Last week, I co-taught a professional-development course for high-school teachers, "Classroom Blogs and Citizen Journalism," at Kutztown University of Pennsylvania. My colleague and I introduced the teachers to blogging software, but little of what we did, really, had much to do with technology.
As a culture, we've reached the point in our communications revolution where it’s no longer the hardware or even the programs that need our concentrated attention. For the moment, the technological changes occurring (the iPhone concept antiquating the laptop, for example) are almost predictable. Even developments such as YouTube startled only those who had not been paying attention. Most everyone else simply said "cool" and started watching and linking.
The cultural changes resulting from this revolution, however, continue to blindside us. In educational situations, they come close to causing paralysis.
Which was the subtext of the week.
To many within our academic institutions, the scariest part of all this is the destruction of the protective barriers we've build around our schools and colleges, barriers designed to define and limit responsibility, but whose effect has also been to cut educational institutions from the broader world. What Brad DeLong extols as "an invisible college, of more people to talk to, pointing me to more interesting things" frightens the pants off of many of our educators (particularly education administrators) for it reduces control but does nothing about responsibility.
As a result, even more schools are turning to proprietary systems for dealing with the Web. Unfortunately, all of these, including the nearly ubiquitous Blackboard, miss DeLong's point. Rather than expanding, they limit, narrowing the lessons it is possible to teach today about utilizing the Web in relative safety.
What we were trying to teach our students were alternatives to the blocking of websites and other means of keeping students from a Web they are going to encounter anyway. We wanted to encourage the teachers to find ways of making their students “neterate,” able to negotiate the Web productively and in safety. Doing so, of course, would also require teaching parents, colleagues, and administrators—at least to the point where they were confident the students (or the schools) weren’t being led into danger. Ethics, for example, was a major subject for the week, as were ownership, responsibility, and much more.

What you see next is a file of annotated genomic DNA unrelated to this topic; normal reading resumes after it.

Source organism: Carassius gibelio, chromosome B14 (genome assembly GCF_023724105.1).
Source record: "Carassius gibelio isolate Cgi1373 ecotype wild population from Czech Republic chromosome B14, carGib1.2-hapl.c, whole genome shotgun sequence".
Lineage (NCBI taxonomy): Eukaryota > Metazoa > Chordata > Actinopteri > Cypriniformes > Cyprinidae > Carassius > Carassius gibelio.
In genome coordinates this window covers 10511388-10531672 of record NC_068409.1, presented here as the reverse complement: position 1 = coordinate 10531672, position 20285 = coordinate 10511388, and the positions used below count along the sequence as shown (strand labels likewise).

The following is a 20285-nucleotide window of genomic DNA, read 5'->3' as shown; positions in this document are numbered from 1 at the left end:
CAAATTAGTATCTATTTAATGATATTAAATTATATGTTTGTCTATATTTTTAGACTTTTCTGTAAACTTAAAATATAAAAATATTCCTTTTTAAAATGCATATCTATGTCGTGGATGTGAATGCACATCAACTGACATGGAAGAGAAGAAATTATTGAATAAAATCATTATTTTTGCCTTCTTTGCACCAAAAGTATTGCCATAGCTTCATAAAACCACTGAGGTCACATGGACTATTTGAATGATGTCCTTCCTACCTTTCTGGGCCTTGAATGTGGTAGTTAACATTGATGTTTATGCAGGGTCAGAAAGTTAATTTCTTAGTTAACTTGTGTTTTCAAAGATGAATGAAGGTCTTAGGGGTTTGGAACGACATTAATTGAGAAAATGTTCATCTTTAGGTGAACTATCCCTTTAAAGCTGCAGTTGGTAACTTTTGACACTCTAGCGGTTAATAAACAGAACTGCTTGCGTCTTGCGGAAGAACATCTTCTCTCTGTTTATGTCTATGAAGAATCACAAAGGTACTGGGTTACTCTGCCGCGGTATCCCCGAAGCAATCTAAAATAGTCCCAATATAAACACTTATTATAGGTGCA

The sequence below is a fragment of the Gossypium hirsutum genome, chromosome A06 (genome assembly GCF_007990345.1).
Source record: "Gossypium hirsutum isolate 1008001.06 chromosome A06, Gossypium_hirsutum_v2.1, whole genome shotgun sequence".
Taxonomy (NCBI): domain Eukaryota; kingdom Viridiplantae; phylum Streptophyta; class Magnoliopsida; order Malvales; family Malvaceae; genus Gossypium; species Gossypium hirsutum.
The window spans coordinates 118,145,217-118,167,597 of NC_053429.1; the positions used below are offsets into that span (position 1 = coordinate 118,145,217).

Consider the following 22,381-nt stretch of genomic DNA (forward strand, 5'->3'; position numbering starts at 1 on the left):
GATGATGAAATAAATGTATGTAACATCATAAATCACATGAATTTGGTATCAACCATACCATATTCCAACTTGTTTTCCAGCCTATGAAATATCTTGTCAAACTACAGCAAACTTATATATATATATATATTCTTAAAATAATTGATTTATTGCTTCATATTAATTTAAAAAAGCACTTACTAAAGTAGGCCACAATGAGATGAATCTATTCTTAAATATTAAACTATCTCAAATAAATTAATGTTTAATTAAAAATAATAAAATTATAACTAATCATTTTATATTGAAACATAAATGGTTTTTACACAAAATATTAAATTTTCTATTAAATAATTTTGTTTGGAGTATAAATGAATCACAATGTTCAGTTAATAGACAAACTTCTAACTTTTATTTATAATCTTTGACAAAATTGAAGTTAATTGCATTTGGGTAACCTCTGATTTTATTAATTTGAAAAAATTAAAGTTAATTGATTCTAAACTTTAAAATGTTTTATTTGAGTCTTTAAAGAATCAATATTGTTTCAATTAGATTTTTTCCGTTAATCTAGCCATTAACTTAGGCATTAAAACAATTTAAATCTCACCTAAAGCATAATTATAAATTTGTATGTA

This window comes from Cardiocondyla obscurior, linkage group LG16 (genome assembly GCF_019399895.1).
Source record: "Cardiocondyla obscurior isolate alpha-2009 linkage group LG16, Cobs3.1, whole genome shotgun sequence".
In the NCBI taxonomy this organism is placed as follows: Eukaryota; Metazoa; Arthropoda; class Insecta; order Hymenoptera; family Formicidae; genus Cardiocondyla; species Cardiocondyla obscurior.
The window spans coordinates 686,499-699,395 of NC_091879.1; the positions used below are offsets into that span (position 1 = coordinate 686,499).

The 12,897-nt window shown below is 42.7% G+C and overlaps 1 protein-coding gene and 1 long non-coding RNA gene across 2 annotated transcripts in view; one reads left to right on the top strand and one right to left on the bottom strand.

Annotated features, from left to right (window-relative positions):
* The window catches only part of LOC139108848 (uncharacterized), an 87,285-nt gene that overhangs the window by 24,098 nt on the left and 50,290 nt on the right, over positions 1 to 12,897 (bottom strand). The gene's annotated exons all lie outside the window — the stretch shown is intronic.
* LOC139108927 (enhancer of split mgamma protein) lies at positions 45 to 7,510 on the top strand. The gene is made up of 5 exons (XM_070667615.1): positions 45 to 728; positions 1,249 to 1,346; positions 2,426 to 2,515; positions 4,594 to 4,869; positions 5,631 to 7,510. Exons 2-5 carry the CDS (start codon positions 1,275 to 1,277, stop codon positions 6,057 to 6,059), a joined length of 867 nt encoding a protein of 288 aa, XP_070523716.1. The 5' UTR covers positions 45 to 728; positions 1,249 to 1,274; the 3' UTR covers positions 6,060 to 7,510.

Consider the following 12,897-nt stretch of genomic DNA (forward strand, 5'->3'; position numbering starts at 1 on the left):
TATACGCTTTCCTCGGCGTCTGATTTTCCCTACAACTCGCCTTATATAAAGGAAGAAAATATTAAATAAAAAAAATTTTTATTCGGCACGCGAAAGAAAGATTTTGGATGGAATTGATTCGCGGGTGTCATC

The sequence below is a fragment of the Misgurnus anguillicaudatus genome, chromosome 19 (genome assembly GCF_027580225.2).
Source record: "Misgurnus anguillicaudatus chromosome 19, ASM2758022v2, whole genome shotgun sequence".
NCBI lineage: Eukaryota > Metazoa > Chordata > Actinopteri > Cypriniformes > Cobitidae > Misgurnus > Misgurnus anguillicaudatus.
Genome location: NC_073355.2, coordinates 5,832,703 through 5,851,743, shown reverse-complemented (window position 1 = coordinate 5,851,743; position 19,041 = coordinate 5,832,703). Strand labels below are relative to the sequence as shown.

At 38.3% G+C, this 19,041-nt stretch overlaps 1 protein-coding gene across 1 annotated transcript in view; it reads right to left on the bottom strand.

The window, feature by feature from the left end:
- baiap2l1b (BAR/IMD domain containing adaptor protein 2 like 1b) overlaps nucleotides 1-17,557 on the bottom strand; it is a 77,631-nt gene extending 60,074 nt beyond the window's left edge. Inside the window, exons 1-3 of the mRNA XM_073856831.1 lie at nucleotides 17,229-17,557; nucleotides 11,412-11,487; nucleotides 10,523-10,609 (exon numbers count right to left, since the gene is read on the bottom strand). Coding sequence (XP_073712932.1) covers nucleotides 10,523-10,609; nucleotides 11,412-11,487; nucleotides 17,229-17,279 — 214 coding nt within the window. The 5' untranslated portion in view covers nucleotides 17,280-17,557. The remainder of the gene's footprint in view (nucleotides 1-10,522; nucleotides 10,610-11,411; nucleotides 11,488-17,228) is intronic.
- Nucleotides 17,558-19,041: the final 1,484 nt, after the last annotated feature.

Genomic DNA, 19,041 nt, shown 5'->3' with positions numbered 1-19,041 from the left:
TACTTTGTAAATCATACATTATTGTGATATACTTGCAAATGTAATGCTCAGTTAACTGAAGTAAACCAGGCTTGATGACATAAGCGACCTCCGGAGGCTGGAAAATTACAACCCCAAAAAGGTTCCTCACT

As the week progressed, it became clear that we were advising our teacher-students to follow DeLong and fight to expand their universes of instruction, a problem when many educational institutions are operating in a climate of fear generated by, among other things, the likes of David Horowitz—people who want to see our schools curtailed and who can succeed through simply posing their threats. Among other things, Horowitz wants to force teachers to stick to the subject matter defined for their courses, no more and no less. Never having been a teacher, he doesn’t understand that the learning mind doesn’t work that way, that compartmentalization hobbles learning.
Our teacher-students didn’t mind: We started with technology, showing them a little about html and walking them through Blogger’s possibilities. But they proved more interested in exploring just what the Web can offer and how they could utilize it, given the restrictions that would surely be imposed upon them, no matter how eloquently they argued for their projects. As that’s where we wanted to go, the week worked out well.
Occasionally, over the next weeks, I will review some of the discussions we had last week. Perhaps others who have begun to use the Web in their classrooms will chime in, making this another instance of the “invisible college,” providing learning for all of us.